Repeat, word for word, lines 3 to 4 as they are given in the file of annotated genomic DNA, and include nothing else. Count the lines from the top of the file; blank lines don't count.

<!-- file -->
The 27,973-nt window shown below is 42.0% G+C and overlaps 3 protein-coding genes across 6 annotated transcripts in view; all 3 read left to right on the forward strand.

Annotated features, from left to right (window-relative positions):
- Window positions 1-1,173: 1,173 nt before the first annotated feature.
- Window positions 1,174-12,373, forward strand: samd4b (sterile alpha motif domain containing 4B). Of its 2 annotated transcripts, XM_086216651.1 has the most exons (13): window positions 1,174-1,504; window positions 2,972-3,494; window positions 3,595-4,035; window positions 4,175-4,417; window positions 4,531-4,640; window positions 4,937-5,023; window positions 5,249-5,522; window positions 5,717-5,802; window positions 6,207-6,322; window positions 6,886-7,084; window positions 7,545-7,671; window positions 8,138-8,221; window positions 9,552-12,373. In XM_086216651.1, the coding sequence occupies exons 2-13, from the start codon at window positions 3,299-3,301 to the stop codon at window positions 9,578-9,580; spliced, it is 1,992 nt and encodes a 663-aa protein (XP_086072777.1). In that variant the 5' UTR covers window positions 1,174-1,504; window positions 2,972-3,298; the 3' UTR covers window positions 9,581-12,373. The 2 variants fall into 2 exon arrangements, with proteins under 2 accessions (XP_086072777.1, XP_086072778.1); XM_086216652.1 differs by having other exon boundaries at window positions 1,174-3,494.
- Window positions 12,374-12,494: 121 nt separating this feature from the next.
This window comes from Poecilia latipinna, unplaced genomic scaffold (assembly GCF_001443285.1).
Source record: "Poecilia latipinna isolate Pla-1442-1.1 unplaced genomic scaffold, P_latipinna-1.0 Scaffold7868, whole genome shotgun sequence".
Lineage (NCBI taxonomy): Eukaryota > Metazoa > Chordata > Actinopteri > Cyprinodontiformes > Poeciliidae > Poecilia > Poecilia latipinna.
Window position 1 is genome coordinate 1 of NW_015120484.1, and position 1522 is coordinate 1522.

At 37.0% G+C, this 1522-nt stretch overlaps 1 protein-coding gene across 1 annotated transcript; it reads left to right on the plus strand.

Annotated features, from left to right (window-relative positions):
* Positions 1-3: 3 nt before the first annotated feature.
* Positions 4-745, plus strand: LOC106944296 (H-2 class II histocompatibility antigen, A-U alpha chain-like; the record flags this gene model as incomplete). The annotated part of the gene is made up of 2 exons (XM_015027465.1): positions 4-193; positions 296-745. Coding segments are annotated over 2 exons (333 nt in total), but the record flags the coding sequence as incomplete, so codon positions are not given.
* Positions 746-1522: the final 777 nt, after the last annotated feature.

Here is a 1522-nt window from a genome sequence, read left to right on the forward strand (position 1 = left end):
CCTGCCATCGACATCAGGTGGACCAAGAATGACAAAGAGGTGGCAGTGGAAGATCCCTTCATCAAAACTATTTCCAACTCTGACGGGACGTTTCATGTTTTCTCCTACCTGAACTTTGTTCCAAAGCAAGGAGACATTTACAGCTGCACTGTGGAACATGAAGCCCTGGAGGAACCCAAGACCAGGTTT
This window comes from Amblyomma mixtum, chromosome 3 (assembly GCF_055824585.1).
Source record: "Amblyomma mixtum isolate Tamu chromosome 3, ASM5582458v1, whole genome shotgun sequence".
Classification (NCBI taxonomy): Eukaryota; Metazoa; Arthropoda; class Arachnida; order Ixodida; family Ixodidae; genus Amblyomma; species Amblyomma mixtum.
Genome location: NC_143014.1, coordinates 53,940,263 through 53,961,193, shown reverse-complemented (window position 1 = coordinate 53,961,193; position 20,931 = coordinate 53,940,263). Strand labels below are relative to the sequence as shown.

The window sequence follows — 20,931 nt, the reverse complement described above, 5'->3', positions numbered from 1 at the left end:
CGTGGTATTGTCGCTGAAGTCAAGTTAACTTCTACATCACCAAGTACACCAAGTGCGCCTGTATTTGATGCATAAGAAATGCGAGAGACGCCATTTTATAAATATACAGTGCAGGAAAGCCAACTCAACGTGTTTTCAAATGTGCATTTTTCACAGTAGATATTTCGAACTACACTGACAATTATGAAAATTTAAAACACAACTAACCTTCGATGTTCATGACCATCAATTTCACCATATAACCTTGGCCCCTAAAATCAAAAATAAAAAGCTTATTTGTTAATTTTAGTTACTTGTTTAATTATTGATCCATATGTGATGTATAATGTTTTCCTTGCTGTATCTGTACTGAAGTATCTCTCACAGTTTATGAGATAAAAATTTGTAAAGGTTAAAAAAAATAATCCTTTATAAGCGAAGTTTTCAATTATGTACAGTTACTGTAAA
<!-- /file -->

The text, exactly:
- Window positions 1-1,173: 1,173 nt before the first annotated feature.
- Window positions 1,174-12,373, forward strand: samd4b (sterile alpha motif domain containing 4B). Of its 2 annotated transcripts, XM_086216651.1 has the most exons (13): window positions 1,174-1,504; window positions 2,972-3,494; window positions 3,595-4,035; window positions 4,175-4,417; window positions 4,531-4,640; window positions 4,937-5,023; window positions 5,249-5,522; window positions 5,717-5,802; window positions 6,207-6,322; window positions 6,886-7,084; window positions 7,545-7,671; window positions 8,138-8,221; window positions 9,552-12,373. In XM_086216651.1, the coding sequence occupies exons 2-13, from the start codon at window positions 3,299-3,301 to the stop codon at window positions 9,578-9,580; spliced, it is 1,992 nt and encodes a 663-aa protein (XP_086072777.1). In that variant the 5' UTR covers window positions 1,174-1,504; window positions 2,972-3,298; the 3' UTR covers window positions 9,581-12,373. The 2 variants fall into 2 exon arrangements, with proteins under 2 accessions (XP_086072777.1, XP_086072778.1); XM_086216652.1 differs by having other exon boundaries at window positions 1,174-3,494.